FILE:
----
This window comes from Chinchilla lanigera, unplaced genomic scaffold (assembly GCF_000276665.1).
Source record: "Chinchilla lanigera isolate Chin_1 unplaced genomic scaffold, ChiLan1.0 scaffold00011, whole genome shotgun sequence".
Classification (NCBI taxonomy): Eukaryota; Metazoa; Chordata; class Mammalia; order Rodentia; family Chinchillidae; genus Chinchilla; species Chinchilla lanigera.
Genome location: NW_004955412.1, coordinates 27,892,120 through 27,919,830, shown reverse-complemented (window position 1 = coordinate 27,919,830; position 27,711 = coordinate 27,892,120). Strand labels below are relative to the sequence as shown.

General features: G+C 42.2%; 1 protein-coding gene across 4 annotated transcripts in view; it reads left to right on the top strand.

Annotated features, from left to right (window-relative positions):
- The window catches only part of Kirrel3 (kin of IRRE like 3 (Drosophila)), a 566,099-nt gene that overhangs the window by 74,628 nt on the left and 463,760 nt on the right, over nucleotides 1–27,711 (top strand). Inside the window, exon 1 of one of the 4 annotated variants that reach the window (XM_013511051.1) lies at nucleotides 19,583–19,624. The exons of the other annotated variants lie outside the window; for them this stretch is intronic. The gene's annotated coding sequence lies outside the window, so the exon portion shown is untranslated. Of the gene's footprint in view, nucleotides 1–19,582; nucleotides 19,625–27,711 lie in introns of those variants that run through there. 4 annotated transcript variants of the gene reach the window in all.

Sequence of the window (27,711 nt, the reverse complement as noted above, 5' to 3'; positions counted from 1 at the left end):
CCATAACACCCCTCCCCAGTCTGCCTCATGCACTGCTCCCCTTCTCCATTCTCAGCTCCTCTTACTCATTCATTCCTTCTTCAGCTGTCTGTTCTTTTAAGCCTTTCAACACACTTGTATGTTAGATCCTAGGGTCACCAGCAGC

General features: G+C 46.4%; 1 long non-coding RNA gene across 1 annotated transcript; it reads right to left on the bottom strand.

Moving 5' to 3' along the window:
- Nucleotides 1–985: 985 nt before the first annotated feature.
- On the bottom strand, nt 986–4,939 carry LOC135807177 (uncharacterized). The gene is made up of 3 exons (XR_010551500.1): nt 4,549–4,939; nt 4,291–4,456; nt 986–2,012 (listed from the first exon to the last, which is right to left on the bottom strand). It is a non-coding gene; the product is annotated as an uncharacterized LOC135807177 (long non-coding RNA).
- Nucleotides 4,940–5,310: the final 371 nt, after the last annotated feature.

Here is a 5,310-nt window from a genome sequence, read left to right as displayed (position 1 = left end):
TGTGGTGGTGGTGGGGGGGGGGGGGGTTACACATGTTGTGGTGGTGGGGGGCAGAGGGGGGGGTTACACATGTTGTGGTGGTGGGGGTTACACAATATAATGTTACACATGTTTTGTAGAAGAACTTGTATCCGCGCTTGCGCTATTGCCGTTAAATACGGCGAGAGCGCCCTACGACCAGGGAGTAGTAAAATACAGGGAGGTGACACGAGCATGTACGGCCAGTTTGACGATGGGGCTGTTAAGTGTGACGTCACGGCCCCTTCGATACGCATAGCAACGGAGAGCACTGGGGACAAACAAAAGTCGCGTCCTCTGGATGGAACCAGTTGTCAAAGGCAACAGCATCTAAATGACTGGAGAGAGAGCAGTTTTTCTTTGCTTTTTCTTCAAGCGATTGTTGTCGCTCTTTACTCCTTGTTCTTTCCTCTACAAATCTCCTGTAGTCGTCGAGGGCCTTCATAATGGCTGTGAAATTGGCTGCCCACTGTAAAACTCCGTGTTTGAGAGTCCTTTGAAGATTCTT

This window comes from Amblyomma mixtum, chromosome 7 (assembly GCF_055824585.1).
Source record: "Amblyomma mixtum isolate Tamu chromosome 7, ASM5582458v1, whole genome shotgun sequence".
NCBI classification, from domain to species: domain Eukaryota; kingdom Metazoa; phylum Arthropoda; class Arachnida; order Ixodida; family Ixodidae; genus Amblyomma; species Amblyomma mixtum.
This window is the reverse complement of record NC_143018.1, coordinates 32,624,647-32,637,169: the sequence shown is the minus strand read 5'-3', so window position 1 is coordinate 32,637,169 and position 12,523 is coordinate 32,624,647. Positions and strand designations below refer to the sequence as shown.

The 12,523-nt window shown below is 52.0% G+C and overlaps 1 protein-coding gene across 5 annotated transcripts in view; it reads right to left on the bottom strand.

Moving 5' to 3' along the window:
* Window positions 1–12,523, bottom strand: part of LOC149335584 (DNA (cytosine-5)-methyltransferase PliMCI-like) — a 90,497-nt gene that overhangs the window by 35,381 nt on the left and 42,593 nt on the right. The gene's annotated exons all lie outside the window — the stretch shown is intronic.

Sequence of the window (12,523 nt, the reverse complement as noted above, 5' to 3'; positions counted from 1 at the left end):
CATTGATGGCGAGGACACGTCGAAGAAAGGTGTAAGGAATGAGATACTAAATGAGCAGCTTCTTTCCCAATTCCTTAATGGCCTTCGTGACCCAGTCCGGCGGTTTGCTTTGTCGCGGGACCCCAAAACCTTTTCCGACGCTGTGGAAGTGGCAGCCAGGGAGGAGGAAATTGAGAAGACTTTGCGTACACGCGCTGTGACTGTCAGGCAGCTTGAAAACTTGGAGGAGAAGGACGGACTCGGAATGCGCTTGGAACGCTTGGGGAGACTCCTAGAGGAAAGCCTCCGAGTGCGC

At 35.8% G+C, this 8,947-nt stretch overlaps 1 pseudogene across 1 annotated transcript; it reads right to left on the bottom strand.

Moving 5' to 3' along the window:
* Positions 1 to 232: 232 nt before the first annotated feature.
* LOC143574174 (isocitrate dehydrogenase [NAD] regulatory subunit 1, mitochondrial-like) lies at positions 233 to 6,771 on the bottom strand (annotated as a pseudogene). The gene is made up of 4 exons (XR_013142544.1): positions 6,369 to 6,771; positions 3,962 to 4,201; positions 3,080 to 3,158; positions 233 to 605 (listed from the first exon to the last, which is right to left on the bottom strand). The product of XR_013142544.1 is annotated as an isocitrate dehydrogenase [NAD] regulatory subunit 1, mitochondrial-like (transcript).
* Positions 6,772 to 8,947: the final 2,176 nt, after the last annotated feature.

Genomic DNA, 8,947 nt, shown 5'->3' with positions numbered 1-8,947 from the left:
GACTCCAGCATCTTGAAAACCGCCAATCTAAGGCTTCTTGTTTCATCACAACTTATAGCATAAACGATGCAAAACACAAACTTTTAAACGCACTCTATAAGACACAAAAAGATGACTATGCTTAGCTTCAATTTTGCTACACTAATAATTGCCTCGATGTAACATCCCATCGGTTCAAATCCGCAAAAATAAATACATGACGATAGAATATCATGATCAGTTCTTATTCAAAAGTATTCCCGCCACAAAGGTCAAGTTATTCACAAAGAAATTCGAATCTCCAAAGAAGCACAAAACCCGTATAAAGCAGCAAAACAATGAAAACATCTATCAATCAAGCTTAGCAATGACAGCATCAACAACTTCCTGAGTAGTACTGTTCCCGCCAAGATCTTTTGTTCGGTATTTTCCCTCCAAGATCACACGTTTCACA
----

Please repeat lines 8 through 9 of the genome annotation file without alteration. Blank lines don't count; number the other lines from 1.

Sequence of the window (27,711 nt, the reverse complement as noted above, 5' to 3'; positions counted from 1 at the left end):
CCATAACACCCCTCCCCAGTCTGCCTCATGCACTGCTCCCCTTCTCCATTCTCAGCTCCTCTTACTCATTCATTCCTTCTTCAGCTGTCTGTTCTTTTAAGCCTTTCAACACACTTGTATGTTAGATCCTAGGGTCACCAGCAGC